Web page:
heating the combination to a temperature above the melting point of the hydrocarbon polymer to form a molten composition;

mixing the molten composition to provide a homogenous melt; and, cooling the molten composition.

DETAILED DESCRIPTION

This invention, through the incorporation of saturated organic acids, salts thereof, or mixtures thereof, into compositions comprising a mineral filler and a hydrocarbon polymer having a backbone comprising repeat units, at least 80 mol-% of which repeat units comprise one or more oxygen or nitrogen atoms disposed in said backbone results in improvements in properties over the unfilled polymer and filled polymers containing impact modifiers of the art. This invention improves stiffness at constant toughness, toughness at constant stiffness, and, in certain embodiments, simultaneously improves stiffness and toughness.

Suitable for the practice of the present invention are hydrocarbon polymers having a backbone comprising repeat units, at least 80 mol-%, preferably at least 90 mol-%, most preferably at least 95 mol-%, of which repeat units comprise one or more oxygen or nitrogen atoms disposed in said backbone. Included are polyacetals, polyamides, and polyesters.

Polyacetal homopolymers, and copolymers formed from two or more aldehyde or cyclic ether monomers are suitable for the practice of the present invention including those which have been nucleated, pigmented, and otherwise modified according to practices common in the art.

Nylon 6, nylon 66, and mixtures thereof, including nylon resins which have been nucleated, pigmented, and otherwise modified, are also suitable for the practice of this invention.

Also suitable for the practice of the invention are polyesters such as polyethylene terephthalate and polybutylene terephthalate which are preferred.

The hydrocarbon polymers of this invention may include small amounts of common additives, typically less than 5% by weight, which may affect toughness or stiffness, including: stabilizers, antioxidants, mold release agents, lubricants, glass fibers, carbon black, plasticizers, pigments and other well-known additives commonly employed in the art.

Polyacetals preferred for the practice of the present invention include polyoxymethylene homopolymer, or a copolymer thereof comprising up to 10 mol-% of alkylene radical repeat units having adjacent methylene groups. Preferred copolymers include those formed by copolymerizing according to the teachings of the art formaldehyde or trioxane with cyclic ethers having 2-12 carbon atoms, preferably 1,3-dioxolane. Preferably said alkylene radical repeat units represent no more than 5 mol-%, most preferably not more than 2 mol-%, of the total polymer. Preferred polyoxymethylene copolymers are dipolymers of formaldehyde and ethylene oxide where the quantity of ethylene oxide incorporated into the polymer is about 2 weight percent, and those whose terminal hydroxyl groups have been end-capped by a chemical reaction to form ester or ether groups, preferably acetate or methoxy groups, respectively according to the teachings in U.S. Pat. No. 2,768,994, op.cit.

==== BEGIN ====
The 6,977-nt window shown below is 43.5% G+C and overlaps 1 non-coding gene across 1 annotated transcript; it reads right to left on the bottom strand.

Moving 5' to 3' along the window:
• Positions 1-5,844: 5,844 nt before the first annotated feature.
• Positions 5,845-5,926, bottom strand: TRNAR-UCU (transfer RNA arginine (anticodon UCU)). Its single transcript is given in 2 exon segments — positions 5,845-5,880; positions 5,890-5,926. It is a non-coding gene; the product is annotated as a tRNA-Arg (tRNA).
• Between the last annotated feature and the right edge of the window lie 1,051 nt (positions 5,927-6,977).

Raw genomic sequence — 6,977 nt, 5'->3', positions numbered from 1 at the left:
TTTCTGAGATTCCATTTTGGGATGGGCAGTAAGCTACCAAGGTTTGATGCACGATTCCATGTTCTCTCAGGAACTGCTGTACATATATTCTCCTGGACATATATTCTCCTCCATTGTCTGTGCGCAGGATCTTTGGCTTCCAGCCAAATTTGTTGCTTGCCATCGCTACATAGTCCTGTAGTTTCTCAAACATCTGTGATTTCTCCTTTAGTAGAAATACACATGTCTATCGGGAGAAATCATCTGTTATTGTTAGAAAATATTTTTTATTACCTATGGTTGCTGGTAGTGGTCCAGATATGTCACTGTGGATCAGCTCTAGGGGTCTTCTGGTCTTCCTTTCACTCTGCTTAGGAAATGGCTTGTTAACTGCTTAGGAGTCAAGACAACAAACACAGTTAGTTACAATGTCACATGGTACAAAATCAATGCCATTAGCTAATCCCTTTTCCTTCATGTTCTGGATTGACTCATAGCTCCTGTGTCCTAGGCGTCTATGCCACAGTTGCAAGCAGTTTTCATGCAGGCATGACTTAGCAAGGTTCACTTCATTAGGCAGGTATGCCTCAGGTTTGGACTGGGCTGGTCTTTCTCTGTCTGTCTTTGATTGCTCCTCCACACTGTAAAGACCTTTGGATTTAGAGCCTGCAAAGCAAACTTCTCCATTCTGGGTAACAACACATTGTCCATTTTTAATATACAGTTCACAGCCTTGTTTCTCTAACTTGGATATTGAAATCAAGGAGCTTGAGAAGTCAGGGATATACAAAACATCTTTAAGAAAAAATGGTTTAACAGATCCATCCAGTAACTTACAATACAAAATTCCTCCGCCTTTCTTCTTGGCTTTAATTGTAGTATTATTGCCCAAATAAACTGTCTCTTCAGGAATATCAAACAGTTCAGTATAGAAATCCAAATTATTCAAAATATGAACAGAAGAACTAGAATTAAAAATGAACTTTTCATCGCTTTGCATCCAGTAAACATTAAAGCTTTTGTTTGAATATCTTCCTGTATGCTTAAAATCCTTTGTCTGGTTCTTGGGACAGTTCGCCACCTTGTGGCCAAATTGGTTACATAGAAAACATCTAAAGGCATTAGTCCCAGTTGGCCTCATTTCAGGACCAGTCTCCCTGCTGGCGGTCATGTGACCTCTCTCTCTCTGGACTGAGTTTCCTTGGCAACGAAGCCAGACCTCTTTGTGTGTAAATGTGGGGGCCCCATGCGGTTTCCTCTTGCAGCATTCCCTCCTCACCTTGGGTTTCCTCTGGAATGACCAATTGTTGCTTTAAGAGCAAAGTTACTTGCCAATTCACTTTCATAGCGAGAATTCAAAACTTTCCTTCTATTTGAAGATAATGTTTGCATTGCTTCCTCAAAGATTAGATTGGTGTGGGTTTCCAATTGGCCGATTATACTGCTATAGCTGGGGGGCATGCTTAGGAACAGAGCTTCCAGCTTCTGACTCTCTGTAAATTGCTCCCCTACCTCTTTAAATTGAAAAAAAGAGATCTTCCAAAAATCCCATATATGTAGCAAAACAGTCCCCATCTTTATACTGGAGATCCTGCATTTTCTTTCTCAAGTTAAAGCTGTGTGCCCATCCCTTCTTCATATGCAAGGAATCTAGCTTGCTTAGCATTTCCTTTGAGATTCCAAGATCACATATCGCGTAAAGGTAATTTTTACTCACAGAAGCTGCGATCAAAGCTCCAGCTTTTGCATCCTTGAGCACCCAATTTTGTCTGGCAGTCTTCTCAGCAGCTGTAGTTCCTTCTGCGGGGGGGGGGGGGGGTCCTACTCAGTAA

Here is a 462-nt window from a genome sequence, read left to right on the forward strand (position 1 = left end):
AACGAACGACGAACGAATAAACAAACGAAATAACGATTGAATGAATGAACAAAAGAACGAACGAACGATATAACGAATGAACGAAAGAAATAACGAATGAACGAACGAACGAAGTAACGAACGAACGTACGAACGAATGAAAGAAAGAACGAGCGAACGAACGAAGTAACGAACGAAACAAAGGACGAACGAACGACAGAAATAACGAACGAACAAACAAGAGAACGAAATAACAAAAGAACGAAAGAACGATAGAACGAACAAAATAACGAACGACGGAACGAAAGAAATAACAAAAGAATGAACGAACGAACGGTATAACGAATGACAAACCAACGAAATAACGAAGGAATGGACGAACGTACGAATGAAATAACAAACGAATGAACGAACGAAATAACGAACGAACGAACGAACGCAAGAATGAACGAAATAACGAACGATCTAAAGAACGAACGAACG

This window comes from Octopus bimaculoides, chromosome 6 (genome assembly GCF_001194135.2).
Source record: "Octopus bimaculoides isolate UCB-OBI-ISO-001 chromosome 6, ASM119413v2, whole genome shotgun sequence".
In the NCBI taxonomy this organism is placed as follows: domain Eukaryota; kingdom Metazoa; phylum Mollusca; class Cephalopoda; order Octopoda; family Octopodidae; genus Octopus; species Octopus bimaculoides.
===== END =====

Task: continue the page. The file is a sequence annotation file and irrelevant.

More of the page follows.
The preferred polymers for use in the compositions of the present invention are those with a number average molecular weight of about 20,000 to 100,000, more preferably 20,000 to 80,000 and most preferably 25,000 to 70,000.

Suitable inorganic fillers for use in this invention are those that do not have significant off-gassing or decompose at the temperatures at which the filled polymer compositions of the invention are formed and processed. These include, but are not limited to: calcium carbonate; oxides such as alumina, silica, and titanium dioxide; sulfates such as barium sulfate; titanates; kaolin clay and other silicates; magnesium hydroxide, and carbon black. In the present invention, an aspect ratio (the average ratio of the largest to the smallest dimension of the filler particle) of less than about 5 avoids stress concentrations and part anisotropies. The preferred fillers are calcium carbonate and titanium dioxide.